MTA Staff Photographer Patrick Cashin On Documenting New York’s Recovery From Hurricane Sandy

An inside look at the devastation caused by Hurricane Sandy

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On November 6, 2012, employees from MTA New York City Transit loaded subway cars onto flatbed trucks for transportation to the Rockaway Peninsula. The cars will be used to create shuttle trains that will operate on the A Line in the Rockaways until full service can be restored. Photo: Metropolitan Transportation Authority / Patrick Cashin.On November 6, 2012, employees from MTA New York City Transit loaded subway cars onto flatbed trucks for transportation to the Rockaway Peninsula. The cars will be used to create shuttle trains that will operate on the A Line in the Rockaways until full service can be restored. Photo: Metropolitan Transportation Authority / Patrick Cashin.
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MTA employees using a pump train are working around the clock to pump seawater out of the L train’s tunnel under the East River. The tunnel was flooded during the unprecedented 13-foot storm surge of Hurricane Sandy. This photo shows activity on the afternoon of Monday, November 5. After the tunnel is pumped dry of water, work will begin to inspect tracks, signals, switches, electrical components, and third rail. If any repairs are needed, employees will make them as quickly as possible to get service restored. Photo: Metropolitan Transportation Authority / Patrick Cashin.
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The South Ferry subway station was heavily damaged by flooding from seawater during Hurricane Sandy’s storm surge. Photo: Metropolitan Transportation Authority / Patrick Cashin.
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MTA employees using a pump train are working around the clock to pump seawater out of the L train’s tunnel under the East River. The tunnel was flooded during the unprecedented 13-foot storm surge of Hurricane Sandy. This photo shows activity on the afternoon of Monday, November 5. After the tunnel is pumped dry of water, work will begin to inspect tracks, signals, switches, electrical components, and third rail. If any repairs are needed, employees will make them as quickly as possible to get service restored. Photo: Metropolitan Transportation Authority / Patrick Cashin.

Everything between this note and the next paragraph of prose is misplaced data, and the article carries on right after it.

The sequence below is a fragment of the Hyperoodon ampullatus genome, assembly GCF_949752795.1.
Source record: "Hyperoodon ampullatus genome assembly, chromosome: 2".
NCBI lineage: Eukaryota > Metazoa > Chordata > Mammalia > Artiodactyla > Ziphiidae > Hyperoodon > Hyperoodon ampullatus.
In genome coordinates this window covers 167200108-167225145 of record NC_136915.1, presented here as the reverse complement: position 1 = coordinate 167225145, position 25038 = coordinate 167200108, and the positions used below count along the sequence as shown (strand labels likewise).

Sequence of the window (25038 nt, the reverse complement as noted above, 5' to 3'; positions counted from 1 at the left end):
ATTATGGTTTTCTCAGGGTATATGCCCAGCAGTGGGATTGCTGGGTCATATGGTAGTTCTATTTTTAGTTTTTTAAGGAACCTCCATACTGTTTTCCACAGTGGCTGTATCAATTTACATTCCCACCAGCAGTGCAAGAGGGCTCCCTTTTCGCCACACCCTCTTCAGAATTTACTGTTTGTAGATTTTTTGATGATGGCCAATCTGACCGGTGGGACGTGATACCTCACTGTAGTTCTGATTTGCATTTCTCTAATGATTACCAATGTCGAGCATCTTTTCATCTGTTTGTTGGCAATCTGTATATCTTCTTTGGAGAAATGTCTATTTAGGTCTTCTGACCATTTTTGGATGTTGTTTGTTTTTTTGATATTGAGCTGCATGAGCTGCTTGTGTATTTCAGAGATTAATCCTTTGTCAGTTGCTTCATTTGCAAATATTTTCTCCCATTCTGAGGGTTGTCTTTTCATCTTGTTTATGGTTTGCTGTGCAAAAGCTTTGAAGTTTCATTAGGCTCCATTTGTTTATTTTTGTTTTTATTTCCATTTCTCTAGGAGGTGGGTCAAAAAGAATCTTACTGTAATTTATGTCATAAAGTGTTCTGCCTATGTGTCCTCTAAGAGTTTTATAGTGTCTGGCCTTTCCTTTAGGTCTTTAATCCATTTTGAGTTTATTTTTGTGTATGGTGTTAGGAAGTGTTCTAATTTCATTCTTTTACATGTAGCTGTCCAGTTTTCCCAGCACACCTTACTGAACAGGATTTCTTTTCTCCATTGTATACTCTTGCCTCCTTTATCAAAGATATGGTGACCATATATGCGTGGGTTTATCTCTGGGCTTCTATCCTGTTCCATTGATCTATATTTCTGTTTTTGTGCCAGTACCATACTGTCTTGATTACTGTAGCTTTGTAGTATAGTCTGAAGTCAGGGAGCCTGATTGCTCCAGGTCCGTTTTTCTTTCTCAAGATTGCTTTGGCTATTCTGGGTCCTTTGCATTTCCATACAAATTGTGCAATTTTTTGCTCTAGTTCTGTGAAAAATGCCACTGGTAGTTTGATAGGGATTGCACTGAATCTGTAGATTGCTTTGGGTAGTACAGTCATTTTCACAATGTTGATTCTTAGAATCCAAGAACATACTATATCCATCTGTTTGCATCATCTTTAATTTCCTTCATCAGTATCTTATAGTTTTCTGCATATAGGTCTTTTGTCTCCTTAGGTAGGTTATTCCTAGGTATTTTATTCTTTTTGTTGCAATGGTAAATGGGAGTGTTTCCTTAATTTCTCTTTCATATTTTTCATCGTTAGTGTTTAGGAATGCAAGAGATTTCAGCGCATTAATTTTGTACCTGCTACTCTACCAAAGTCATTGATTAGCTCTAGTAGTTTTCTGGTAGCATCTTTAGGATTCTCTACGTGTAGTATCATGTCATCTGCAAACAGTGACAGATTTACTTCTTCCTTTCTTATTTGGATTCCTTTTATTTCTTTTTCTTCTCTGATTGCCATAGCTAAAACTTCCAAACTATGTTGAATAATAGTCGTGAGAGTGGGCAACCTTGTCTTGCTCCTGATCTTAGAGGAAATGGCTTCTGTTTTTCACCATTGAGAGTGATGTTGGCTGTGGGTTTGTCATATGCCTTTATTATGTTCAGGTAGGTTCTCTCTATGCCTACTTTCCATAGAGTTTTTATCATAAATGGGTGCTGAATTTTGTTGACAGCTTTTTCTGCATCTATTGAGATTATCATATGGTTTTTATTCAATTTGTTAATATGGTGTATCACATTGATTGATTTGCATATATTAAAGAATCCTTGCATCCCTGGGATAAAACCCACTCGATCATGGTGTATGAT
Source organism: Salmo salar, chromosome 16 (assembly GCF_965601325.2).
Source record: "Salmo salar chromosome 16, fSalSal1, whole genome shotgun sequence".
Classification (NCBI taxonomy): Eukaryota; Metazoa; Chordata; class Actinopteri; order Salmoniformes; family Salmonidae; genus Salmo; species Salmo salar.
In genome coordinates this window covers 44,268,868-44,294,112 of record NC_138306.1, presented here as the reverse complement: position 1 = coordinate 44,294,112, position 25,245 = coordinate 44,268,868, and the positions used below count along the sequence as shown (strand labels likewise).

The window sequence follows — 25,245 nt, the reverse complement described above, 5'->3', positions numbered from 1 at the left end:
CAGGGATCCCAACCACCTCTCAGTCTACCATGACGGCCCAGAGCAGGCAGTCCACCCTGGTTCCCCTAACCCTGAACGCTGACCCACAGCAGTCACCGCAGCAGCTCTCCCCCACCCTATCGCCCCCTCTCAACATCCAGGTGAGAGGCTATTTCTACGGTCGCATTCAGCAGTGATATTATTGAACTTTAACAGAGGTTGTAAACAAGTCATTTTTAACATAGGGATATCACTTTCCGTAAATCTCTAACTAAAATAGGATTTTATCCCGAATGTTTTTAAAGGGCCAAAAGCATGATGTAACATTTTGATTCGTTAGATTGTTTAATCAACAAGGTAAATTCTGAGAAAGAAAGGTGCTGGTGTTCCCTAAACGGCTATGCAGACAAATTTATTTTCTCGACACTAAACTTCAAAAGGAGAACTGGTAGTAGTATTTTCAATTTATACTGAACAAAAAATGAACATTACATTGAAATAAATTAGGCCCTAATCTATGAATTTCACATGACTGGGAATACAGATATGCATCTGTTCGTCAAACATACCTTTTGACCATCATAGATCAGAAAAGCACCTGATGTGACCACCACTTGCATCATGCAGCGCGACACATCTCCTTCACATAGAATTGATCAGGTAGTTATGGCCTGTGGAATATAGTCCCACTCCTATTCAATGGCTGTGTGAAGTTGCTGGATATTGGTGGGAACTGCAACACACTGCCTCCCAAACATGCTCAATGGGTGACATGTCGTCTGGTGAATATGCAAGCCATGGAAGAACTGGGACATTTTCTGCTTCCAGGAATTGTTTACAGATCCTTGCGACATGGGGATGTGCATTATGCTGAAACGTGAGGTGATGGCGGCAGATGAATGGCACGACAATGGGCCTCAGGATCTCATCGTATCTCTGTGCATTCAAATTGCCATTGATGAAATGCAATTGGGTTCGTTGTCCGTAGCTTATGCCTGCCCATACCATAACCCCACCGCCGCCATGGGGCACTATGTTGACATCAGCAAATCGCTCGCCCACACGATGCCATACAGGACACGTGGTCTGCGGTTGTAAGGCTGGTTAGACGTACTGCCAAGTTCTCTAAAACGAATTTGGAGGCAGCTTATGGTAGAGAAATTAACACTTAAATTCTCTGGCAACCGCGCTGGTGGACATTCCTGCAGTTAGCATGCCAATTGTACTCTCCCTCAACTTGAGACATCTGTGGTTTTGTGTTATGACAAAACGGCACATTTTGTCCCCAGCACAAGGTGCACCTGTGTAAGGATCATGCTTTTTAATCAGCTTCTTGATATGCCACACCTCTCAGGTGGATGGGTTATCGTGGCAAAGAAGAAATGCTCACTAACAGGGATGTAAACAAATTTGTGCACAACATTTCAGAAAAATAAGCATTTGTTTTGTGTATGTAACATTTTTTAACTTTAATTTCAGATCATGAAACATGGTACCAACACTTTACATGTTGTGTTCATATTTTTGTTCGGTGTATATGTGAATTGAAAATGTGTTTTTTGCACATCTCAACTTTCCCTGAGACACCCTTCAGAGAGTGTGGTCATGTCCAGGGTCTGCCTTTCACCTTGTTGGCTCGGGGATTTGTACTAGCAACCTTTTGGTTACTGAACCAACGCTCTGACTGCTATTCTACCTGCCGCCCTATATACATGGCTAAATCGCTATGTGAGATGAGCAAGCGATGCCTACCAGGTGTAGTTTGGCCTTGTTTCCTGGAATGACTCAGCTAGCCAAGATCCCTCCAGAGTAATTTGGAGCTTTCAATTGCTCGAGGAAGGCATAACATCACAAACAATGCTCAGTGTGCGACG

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On November 6, 2012, employees from MTA New York City Transit loaded subway cars onto flatbed trucks for transportation to the Rockaway Peninsula. The cars will be used to create shuttle trains that will operate on the A Line in the Rockaways until full service can be restored. Photo: Metropolitan Transportation Authority / Patrick Cashin.
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New York City Transit employees worked to restore damaged electrical equipment that is part of the signal system on the R line. Photo: Metropolitan Transportation Authority / Patrick Cashin.
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MTA employees using a pump train are working around the clock to pump seawater out of the L train’s tunnel under the East River. The tunnel was flooded during the unprecedented 13-foot storm surge of Hurricane Sandy. This photo shows activity on the afternoon of Monday, November 5. After the tunnel is pumped dry of water, work will begin to inspect tracks, signals, switches, electrical components, and third rail. If any repairs are needed, employees will make them as quickly as possible to get service restored. Photo: Metropolitan Transportation Authority / Patrick Cashin.
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The South Ferry subway station was heavily damaged by flooding from seawater during Hurricane Sandy’s storm surge. Photo: Metropolitan Transportation Authority / Patrick Cashin.
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The South Ferry subway station was heavily damaged by flooding from seawater during Hurricane Sandy’s storm surge. Photo: Metropolitan Transportation Authority / Patrick Cashin.
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New York City Transit employees are pumping water out of the flooded A Line tunnel near Dyckman Street in Upper Manhattan. Photo: Metropolitan Transportation Authority / Patrick Cashin